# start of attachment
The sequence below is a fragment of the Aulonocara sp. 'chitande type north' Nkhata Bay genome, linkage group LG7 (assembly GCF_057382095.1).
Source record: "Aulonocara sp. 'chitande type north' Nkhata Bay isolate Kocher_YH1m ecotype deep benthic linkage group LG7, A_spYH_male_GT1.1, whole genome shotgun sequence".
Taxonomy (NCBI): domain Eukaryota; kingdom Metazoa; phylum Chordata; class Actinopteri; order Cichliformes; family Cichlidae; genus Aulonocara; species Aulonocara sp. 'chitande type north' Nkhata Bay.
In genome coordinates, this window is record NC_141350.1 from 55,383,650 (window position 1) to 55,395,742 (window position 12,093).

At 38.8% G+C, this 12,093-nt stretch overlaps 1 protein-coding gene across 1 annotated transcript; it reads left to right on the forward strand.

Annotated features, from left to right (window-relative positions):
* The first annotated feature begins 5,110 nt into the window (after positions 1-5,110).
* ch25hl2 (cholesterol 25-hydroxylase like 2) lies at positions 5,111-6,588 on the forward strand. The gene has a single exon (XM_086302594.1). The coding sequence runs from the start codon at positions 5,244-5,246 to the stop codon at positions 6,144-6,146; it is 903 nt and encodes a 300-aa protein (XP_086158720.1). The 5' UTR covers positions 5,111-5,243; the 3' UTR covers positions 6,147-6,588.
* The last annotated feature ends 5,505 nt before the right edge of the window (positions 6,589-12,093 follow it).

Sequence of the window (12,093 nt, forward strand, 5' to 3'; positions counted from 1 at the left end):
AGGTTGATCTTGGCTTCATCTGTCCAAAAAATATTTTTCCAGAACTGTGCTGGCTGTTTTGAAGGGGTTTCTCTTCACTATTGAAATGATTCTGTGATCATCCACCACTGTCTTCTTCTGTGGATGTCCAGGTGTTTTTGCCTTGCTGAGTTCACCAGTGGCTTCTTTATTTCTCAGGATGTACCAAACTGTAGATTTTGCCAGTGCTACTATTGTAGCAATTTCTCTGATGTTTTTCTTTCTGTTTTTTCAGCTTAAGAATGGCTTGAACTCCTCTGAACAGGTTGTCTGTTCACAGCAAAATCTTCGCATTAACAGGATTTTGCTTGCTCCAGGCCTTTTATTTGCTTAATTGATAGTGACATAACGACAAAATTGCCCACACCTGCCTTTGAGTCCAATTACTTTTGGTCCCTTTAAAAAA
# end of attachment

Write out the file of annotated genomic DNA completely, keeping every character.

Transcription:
The sequence below is a fragment of the Aulonocara sp. 'chitande type north' Nkhata Bay genome, linkage group LG7 (assembly GCF_057382095.1).
Source record: "Aulonocara sp. 'chitande type north' Nkhata Bay isolate Kocher_YH1m ecotype deep benthic linkage group LG7, A_spYH_male_GT1.1, whole genome shotgun sequence".
Taxonomy (NCBI): domain Eukaryota; kingdom Metazoa; phylum Chordata; class Actinopteri; order Cichliformes; family Cichlidae; genus Aulonocara; species Aulonocara sp. 'chitande type north' Nkhata Bay.
In genome coordinates, this window is record NC_141350.1 from 55,383,650 (window position 1) to 55,395,742 (window position 12,093).

At 38.8% G+C, this 12,093-nt stretch overlaps 1 protein-coding gene across 1 annotated transcript; it reads left to right on the forward strand.

Annotated features, from left to right (window-relative positions):
* The first annotated feature begins 5,110 nt into the window (after positions 1-5,110).
* ch25hl2 (cholesterol 25-hydroxylase like 2) lies at positions 5,111-6,588 on the forward strand. The gene has a single exon (XM_086302594.1). The coding sequence runs from the start codon at positions 5,244-5,246 to the stop codon at positions 6,144-6,146; it is 903 nt and encodes a 300-aa protein (XP_086158720.1). The 5' UTR covers positions 5,111-5,243; the 3' UTR covers positions 6,147-6,588.
* The last annotated feature ends 5,505 nt before the right edge of the window (positions 6,589-12,093 follow it).

Sequence of the window (12,093 nt, forward strand, 5' to 3'; positions counted from 1 at the left end):
AGGTTGATCTTGGCTTCATCTGTCCAAAAAATATTTTTCCAGAACTGTGCTGGCTGTTTTGAAGGGGTTTCTCTTCACTATTGAAATGATTCTGTGATCATCCACCACTGTCTTCTTCTGTGGATGTCCAGGTGTTTTTGCCTTGCTGAGTTCACCAGTGGCTTCTTTATTTCTCAGGATGTACCAAACTGTAGATTTTGCCAGTGCTACTATTGTAGCAATTTCTCTGATGTTTTTCTTTCTGTTTTTTCAGCTTAAGAATGGCTTGAACTCCTCTGAACAGGTTGTCTGTTCACAGCAAAATCTTCGCATTAACAGGATTTTGCTTGCTCCAGGCCTTTTATTTGCTTAATTGATAGTGACATAACGACAAAATTGCCCACACCTGCCTTTGAGTCCAATTACTTTTGGTCCCTTTAAAAAA